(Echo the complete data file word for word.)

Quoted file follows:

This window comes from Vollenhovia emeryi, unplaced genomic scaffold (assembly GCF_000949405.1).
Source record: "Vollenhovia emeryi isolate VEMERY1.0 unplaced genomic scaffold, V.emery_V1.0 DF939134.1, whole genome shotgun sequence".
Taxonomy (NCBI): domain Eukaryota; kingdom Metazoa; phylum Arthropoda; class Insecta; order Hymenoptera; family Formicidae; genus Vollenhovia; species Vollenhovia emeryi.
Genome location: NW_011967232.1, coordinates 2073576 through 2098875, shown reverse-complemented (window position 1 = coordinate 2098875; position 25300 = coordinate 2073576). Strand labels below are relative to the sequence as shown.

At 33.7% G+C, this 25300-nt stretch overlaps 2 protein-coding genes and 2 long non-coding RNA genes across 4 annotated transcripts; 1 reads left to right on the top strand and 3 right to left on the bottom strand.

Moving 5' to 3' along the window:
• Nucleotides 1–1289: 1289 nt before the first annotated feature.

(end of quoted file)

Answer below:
This window comes from Vollenhovia emeryi, unplaced genomic scaffold (assembly GCF_000949405.1).
Source record: "Vollenhovia emeryi isolate VEMERY1.0 unplaced genomic scaffold, V.emery_V1.0 DF939134.1, whole genome shotgun sequence".
Taxonomy (NCBI): domain Eukaryota; kingdom Metazoa; phylum Arthropoda; class Insecta; order Hymenoptera; family Formicidae; genus Vollenhovia; species Vollenhovia emeryi.
Genome location: NW_011967232.1, coordinates 2073576 through 2098875, shown reverse-complemented (window position 1 = coordinate 2098875; position 25300 = coordinate 2073576). Strand labels below are relative to the sequence as shown.

At 33.7% G+C, this 25300-nt stretch overlaps 2 protein-coding genes and 2 long non-coding RNA genes across 4 annotated transcripts; 1 reads left to right on the top strand and 3 right to left on the bottom strand.

Moving 5' to 3' along the window:
• Nucleotides 1–1289: 1289 nt before the first annotated feature.